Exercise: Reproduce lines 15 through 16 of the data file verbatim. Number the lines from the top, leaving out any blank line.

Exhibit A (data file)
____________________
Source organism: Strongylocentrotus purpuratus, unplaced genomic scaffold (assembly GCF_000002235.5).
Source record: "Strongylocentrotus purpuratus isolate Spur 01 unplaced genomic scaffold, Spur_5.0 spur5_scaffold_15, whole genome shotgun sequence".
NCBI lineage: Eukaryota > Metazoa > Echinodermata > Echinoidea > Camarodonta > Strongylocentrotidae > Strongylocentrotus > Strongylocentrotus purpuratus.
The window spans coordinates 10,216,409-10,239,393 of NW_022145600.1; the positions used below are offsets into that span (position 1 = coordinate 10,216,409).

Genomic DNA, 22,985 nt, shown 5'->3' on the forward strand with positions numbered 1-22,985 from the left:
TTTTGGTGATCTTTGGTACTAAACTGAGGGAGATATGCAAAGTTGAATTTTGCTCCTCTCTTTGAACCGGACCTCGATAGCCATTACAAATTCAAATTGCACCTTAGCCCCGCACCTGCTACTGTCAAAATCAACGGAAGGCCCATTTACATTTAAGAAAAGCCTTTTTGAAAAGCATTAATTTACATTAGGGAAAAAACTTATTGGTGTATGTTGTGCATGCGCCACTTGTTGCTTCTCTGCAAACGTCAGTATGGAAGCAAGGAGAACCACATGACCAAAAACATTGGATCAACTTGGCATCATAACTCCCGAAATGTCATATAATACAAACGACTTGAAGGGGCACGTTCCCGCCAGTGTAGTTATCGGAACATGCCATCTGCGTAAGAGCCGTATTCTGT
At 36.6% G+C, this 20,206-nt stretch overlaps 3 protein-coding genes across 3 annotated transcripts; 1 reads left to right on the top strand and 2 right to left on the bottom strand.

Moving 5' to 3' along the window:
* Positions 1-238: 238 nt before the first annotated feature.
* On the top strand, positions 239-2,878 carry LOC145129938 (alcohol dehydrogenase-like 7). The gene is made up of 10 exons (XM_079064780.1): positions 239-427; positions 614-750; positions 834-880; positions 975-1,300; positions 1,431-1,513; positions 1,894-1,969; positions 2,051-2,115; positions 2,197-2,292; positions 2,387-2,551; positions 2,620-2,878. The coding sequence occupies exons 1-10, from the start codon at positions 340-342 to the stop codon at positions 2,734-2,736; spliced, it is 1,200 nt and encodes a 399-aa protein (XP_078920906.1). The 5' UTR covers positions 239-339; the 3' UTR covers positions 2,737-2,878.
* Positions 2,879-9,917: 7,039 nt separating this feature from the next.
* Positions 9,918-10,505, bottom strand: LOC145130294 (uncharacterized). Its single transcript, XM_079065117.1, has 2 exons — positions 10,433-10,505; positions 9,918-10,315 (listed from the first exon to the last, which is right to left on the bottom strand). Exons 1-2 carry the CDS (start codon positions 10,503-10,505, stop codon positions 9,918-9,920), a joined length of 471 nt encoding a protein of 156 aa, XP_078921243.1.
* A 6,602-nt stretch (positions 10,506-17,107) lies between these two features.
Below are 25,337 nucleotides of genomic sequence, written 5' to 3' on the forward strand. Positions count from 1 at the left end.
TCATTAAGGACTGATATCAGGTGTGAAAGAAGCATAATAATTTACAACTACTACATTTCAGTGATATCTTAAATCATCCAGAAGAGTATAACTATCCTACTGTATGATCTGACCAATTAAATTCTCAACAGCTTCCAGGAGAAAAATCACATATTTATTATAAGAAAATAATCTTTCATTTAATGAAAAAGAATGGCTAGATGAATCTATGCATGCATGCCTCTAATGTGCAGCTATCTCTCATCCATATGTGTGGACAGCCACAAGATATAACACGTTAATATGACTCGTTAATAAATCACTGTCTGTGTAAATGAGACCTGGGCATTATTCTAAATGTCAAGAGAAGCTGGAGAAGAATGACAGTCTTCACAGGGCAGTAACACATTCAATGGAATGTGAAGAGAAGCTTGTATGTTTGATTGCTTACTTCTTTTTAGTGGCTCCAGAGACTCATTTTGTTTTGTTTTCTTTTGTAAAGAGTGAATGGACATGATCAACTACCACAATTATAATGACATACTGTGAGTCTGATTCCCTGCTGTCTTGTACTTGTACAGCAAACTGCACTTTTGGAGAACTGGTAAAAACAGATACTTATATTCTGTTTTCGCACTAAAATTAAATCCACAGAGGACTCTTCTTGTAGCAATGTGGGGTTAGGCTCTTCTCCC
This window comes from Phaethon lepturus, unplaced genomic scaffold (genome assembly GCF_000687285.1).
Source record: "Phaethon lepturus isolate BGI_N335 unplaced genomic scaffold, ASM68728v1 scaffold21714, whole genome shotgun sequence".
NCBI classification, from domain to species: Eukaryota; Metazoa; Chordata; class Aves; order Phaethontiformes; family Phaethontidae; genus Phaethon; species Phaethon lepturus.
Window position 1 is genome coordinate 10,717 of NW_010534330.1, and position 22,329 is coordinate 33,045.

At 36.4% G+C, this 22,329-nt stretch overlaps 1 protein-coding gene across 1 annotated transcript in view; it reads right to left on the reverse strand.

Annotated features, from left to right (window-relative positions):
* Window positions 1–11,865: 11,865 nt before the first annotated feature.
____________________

TCATTAAGGACTGATATCAGGTGTGAAAGAAGCATAATAATTTACAACTACTACATTTCAGTGATATCTTAAATCATCCAGAAGAGTATAACTATCCTACTGTATGATCTGACCAATTAAATTCTCAACAGCTTCCAGGAGAAAAATCACATATTTATTATAAGAAAATAATCTTTCATTTAATGAAAAAGAATGGCTAGATGAATCTATGCATGCATGCCTCTAATGTGCAGCTATCTCTCATCCATATGTGTGGACAGCCACAAGATATAACACGTTAATATGACTCGTTAATAAATCACTGTCTGTGTAAATGAGACCTGGGCATTATTCTAAATGTCAAGAGAAGCTGGAGAAGAATGACAGTCTTCACAGGGCAGTAACACATTCAATGGAATGTGAAGAGAAGCTTGTATGTTTGATTGCTTACTTCTTTTTAGTGGCTCCAGAGACTCATTTTGTTTTGTTTTCTTTTGTAAAGAGTGAATGGACATGATCAACTACCACAATTATAATGACATACTGTGAGTCTGATTCCCTGCTGTCTTGTACTTGTACAGCAAACTGCACTTTTGGAGAACTGGTAAAAACAGATACTTATATTCTGTTTTCGCACTAAAATTAAATCCACAGAGGACTCTTCTTGTAGCAATGTGGGGTTAGGCTCTTCTCCC
This window comes from Phaethon lepturus, unplaced genomic scaffold (genome assembly GCF_000687285.1).